Inspiring words from Alice, a Breast Cancer Survivor

Inspiring words from Alice, a Breast Cancer Survivor

Ladies, we need to talk about Breast Cancer. With approx 55 Australians diagnosed each and every day, this disease is, unfortunately, the most commonly diagnosed cancer in the country. On Wednesday the 20th of October we’re donating ALL profits from sales to Strength Over Cancer, an amazing not-for-profit association dedicated to offering personal training to those who are undergoing cancer treatment.

At 26, Alice was diagnosed with a fast-developing type of Breast Cancer that required over two years of treatment which resulted in having a double mastectomy. Watch below as she shares her story, offers advice and explains how the relationship with her body changed both physically and emotionally. 

For the full interview,  read on below.

Hey Alice, tell us about yourself.
Hi I’m Alice Redmond and I am 31 years of age.
I have a loving supportive husband and an 11 month old daughter with another baby due this week. I also have a groodle fur baby called Winnie who is my everything and has been my companion since my first round of treatment.
What are you into?
I love to spend quality time with my family, going on camping trips, holidays and adventures. Before covid became a thing and we were restricted to our 5 kms in Melbourne my husband and I enjoy 4x4 up in the high country and spending time with friends.
Im also a secret nerd and read a lot of books… kindle is my best friend at times.
At what age were you diagnosed and with what type of cancer? 
I was 26 years old when I was diagnosed with breast cancer. I was diagnosed with HER-2 POSITIVE breast cancer which is a growth promoting protein cancer and fortunately I detected it early enough that I was stage one. Due to the fast growth of this type of breast cancer we needed to act fast.
How was your cancer initially detected? Did you do regular breast checks and mammograms before being diagnosed?
I initially detected the lump in my breast myself when I was in the shower and washing my underarms. I felt a large and sore lump in my left breast. From there I went to my GP that week and got a referral for a breast ultrasound.
When I was in my teens I had another ultrasound for a fibroid that was not concerning at the time.
Other then the initially ultrasound I had never had any other breast screens or mammograms as most mid 20’s females and males wouldn’t have. It was a different experience getting your boobs squished in a mammogram machine that’s for sure. It can be very uncomfortable
How did you feel when you first received the news?
When I first received the news of my diagnosis I was in a bit a shock but also remember thinking that I wasn’t surprised as I knew it wasn’t going to be good result due to the size of the lump. Another part of me thought it was a joke, like no way do I have cancer at 26.. what are the chances as my husband had cancer at 24. Great bunch we are!
I was lonely and scared for the first 30 minutes waiting for my husband to arrive to the ultrasound facility. I think I was scared more to tell my family the news as we had only lost my dad to cancer 6 years before I was diagnosed.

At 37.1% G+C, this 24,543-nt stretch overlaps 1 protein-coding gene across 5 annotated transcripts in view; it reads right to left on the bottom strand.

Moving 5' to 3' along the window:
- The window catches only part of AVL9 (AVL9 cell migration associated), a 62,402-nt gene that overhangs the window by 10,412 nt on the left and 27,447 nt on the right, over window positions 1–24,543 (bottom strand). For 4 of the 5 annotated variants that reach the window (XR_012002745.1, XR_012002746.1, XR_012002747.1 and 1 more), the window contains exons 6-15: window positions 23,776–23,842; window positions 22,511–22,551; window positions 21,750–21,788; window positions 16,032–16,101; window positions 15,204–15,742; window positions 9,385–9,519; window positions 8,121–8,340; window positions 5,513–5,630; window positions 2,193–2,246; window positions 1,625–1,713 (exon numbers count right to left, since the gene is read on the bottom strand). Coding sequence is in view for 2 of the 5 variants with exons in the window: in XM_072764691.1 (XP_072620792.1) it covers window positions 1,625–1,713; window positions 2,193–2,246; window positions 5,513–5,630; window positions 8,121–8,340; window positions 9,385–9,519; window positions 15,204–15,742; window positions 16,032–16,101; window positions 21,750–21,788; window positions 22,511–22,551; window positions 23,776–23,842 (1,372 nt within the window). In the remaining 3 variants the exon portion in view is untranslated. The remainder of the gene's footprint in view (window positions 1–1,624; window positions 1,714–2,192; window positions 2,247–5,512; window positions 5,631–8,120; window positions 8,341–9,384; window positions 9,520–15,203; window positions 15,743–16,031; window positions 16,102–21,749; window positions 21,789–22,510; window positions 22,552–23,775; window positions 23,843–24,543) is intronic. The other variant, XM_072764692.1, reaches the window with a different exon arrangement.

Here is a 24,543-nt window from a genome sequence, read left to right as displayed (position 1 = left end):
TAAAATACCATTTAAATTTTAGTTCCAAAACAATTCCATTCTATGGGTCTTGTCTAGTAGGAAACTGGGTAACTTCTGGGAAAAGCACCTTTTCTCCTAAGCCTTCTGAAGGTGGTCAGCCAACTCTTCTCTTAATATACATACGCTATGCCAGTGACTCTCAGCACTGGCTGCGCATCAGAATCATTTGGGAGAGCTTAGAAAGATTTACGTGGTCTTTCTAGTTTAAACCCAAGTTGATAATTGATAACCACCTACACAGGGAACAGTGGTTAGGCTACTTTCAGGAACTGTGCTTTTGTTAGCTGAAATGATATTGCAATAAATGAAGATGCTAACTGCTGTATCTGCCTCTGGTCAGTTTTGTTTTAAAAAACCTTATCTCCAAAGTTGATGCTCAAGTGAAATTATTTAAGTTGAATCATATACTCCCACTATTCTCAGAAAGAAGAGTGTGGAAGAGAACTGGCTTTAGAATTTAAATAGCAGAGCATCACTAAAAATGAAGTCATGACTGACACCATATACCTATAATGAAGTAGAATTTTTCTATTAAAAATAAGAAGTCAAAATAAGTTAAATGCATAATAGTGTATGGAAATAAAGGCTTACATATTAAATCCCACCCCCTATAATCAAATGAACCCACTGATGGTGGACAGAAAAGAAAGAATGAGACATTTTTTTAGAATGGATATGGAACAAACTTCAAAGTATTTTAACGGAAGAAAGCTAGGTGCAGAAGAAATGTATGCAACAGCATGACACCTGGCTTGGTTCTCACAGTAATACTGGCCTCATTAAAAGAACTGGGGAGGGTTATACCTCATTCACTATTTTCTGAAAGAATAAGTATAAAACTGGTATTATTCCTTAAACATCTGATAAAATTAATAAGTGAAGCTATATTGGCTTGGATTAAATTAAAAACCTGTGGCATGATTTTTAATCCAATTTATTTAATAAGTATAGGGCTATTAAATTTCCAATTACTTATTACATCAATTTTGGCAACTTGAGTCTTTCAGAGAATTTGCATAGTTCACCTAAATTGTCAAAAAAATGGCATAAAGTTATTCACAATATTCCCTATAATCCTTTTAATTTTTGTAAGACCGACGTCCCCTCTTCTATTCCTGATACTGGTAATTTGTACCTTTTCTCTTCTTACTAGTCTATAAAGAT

After a few days my mind set change from shock to “right lets get this over with”. I was set on being proactive and how quick I could start treatment so I could move on with my life. I had a lot of people say how positive I was about everything which you do put a smile on your face for others but things were different behind closed doors.
Is there a family history of breast cancer? Has any one else close to you had breast cancer?
Yes there is a long line of family history with cancer in general. With breast cancer my paternal grandmother battled for several years before she passed away at the age of 46 and my father passed away at 49 with a due to pancreatic cancer. Research has shown that there is a relation between Pancreatic and breast cancer in the BRACA genes which I was tested for but I don’t have that genetic mutation but a variance in possible another gene that has been discovered as of yet. 
So, what was your treatment plan and how long did you treatment go for?
My treatment plan went over 2 years. I had neoadjuvent chemo, which is chemotherapy prior to surgery this helps shrink larger cancers so it is easier to remove later in surgery. Chemotherapy was for 6 months and about 3 weeks after my last round I had under went a double mastectomy and reconstruction. After surgery and once I had healed I started another IV treatment called HERCEPTIN which is a drug used on patients with a diagnosis of HER2 POSITIVE. That treatment was for a year.  
Prior to any chemotherapy starting I had multiple biopsy procedures and another procedure called nipple sparring which we to help reserve my nipples as some patients nipples don’t survive the larger surgery due to the loss of the major blood source and see if there was any cancer behind them or not. Fortunately I was able to keep my nipples which I found very important so I could feel that my breast were still mine as much as possible.
I was advised by some doctors in my oncology team to have a few rounds of radiotherapy after my surgeries but I took it upon my self to refuse it as I technically didn’t have cancer or anything to radio but skin.
Did you have any side effects you weren’t expecting from your treatment?
There are so many side effects that I could sit here all day. I still suffer from some of them to this day.
Besides the usual weight gain, hairloss (eyelashes, eyebrows and all body hair), nauseousness, dizzy, and all round off things that took me by surprise was the fatique and after all these years I say to my husband I am the chemo tireds which reading up on a bit more it is very common for your energy levels to take years to return.